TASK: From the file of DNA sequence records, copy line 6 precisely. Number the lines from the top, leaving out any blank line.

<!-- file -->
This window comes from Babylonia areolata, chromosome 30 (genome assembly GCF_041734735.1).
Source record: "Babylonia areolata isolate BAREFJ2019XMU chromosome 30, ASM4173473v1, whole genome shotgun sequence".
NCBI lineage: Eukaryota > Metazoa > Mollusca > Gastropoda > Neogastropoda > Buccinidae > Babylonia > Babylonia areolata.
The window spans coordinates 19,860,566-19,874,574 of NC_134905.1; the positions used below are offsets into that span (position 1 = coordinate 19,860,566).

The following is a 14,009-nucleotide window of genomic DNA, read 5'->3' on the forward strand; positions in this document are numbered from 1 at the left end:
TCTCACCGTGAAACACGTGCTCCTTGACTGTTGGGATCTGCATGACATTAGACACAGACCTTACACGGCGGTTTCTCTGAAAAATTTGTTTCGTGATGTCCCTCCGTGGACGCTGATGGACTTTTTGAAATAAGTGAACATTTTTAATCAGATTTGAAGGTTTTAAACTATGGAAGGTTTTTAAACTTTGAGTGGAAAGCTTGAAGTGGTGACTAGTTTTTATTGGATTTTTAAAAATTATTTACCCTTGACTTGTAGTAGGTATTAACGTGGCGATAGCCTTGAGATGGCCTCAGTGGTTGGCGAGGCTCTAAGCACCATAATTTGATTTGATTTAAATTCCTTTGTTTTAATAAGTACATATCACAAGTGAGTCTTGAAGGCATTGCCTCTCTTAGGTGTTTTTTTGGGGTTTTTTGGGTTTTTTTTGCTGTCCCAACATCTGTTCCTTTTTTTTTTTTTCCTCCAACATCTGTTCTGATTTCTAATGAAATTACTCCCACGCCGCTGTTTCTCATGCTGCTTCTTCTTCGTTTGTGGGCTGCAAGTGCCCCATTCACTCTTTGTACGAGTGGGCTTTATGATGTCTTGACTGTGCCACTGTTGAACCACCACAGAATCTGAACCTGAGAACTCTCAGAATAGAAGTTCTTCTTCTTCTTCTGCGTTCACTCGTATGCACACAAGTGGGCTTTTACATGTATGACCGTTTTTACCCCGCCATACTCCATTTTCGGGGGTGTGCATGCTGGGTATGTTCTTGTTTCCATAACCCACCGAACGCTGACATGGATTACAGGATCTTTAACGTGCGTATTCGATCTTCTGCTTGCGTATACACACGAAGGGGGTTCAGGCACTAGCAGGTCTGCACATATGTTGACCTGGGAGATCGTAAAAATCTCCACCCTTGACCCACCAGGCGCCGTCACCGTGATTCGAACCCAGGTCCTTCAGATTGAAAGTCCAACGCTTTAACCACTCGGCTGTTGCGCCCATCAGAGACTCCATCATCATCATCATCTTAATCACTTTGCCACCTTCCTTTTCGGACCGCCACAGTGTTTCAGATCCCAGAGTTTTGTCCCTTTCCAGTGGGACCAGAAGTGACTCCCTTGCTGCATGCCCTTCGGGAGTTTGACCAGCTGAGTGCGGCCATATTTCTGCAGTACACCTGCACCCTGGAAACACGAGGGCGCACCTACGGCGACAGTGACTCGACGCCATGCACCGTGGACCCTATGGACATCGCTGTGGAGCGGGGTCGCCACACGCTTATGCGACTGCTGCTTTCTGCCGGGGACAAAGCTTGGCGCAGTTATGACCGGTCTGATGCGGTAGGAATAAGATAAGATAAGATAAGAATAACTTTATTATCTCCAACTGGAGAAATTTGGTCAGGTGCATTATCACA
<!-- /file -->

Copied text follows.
TCTCACCGTGAAACACGTGCTCCTTGACTGTTGGGATCTGCATGACATTAGACACAGACCTTACACGGCGGTTTCTCTGAAAAATTTGTTTCGTGATGTCCCTCCGTGGACGCTGATGGACTTTTTGAAATAAGTGAACATTTTTAATCAGATTTGAAGGTTTTAAACTATGGAAGGTTTTTAAACTTTGAGTGGAAAGCTTGAAGTGGTGACTAGTTTTTATTGGATTTTTAAAAATTATTTACCCTTGACTTGTAGTAGGTATTAACGTGGCGATAGCCTTGAGATGGCCTCAGTGGTTGGCGAGGCTCTAAGCACCATAATTTGATTTGATTTAAATTCCTTTGTTTTAATAAGTACATATCACAAGTGAGTCTTGAAGGCATTGCCTCTCTTAGGTGTTTTTTTGGGGTTTTTTGGGTTTTTTTTGCTGTCCCAACATCTGTTCCTTTTTTTTTTTTTCCTCCAACATCTGTTCTGATTTCTAATGAAATTACTCCCACGCCGCTGTTTCTCATGCTGCTTCTTCTTCGTTTGTGGGCTGCAAGTGCCCCATTCACTCTTTGTACGAGTGGGCTTTATGATGTCTTGACTGTGCCACTGTTGAACCACCACAGAATCTGAACCTGAGAACTCTCAGAATAGAAGTTCTTCTTCTTCTTCTGCGTTCACTCGTATGCACACAAGTGGGCTTTTACATGTATGACCGTTTTTACCCCGCCATACTCCATTTTCGGGGGTGTGCATGCTGGGTATGTTCTTGTTTCCATAACCCACCGAACGCTGACATGGATTACAGGATCTTTAACGTGCGTATTCGATCTTCTGCTTGCGTATACACACGAAGGGGGTTCAGGCACTAGCAGGTCTGCACATATGTTGACCTGGGAGATCGTAAAAATCTCCACCCTTGACCCACCAGGCGCCGTCACCGTGATTCGAACCCAGGTCCTTCAGATTGAAAGTCCAACGCTTTAACCACTCGGCTGTTGCGCCCATCAGAGACTCCATCATCATCATCATCTTAATCACTTTGCCACCTTCCTTTTCGGACCGCCACAGTGTTTCAGATCCCAGAGTTTTGTCCCTTTCCAGTGGGACCAGAAGTGACTCCCTTGCTGCATGCCCTTCGGGAGTTTGACCAGCTGAGTGCGGCCATATTTCTGCAGTACACCTGCACCCTGGAAACACGAGGGCGCACCTACGGCGACAGTGACTCGACGCCATGCACCGTGGACCCTATGGACATCGCTGTGGAGCGGGGTCGCCACACGCTTATGCGACTGCTGCTTTCTGCCGGGGACAAAGCTTGGCGCAGTTATGACCGGTCTGATGCGGTAGGAATAAGATAAGATAAGATAAGAATAACTTTATTATCTCCAACTGGAGAAATTTGGTCAGGTGCATTATCACA